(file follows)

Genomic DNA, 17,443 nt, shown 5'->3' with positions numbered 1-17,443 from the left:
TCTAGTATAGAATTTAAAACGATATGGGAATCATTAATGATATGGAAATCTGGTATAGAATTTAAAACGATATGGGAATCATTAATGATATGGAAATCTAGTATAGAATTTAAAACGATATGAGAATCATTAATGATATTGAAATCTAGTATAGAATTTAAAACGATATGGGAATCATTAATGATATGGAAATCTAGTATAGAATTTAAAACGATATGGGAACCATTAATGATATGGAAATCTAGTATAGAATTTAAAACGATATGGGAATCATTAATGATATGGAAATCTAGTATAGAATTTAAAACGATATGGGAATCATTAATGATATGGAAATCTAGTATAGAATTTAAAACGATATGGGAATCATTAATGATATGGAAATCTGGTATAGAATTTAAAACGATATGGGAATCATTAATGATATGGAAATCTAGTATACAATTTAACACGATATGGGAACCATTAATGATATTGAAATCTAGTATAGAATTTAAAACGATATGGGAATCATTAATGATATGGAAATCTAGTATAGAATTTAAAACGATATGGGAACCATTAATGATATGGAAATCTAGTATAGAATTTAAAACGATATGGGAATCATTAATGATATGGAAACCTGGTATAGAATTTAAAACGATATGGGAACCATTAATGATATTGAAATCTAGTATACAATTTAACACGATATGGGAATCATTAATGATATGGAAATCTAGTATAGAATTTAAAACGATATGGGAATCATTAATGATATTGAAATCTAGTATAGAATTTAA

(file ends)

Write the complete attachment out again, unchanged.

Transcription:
Genomic DNA, 17,443 nt, shown 5'->3' with positions numbered 1-17,443 from the left:
TCTAGTATAGAATTTAAAACGATATGGGAATCATTAATGATATGGAAATCTGGTATAGAATTTAAAACGATATGGGAATCATTAATGATATGGAAATCTAGTATAGAATTTAAAACGATATGAGAATCATTAATGATATTGAAATCTAGTATAGAATTTAAAACGATATGGGAATCATTAATGATATGGAAATCTAGTATAGAATTTAAAACGATATGGGAACCATTAATGATATGGAAATCTAGTATAGAATTTAAAACGATATGGGAATCATTAATGATATGGAAATCTAGTATAGAATTTAAAACGATATGGGAATCATTAATGATATGGAAATCTAGTATAGAATTTAAAACGATATGGGAATCATTAATGATATGGAAATCTGGTATAGAATTTAAAACGATATGGGAATCATTAATGATATGGAAATCTAGTATACAATTTAACACGATATGGGAACCATTAATGATATTGAAATCTAGTATAGAATTTAAAACGATATGGGAATCATTAATGATATGGAAATCTAGTATAGAATTTAAAACGATATGGGAACCATTAATGATATGGAAATCTAGTATAGAATTTAAAACGATATGGGAATCATTAATGATATGGAAACCTGGTATAGAATTTAAAACGATATGGGAACCATTAATGATATTGAAATCTAGTATACAATTTAACACGATATGGGAATCATTAATGATATGGAAATCTAGTATAGAATTTAAAACGATATGGGAATCATTAATGATATTGAAATCTAGTATAGAATTTAA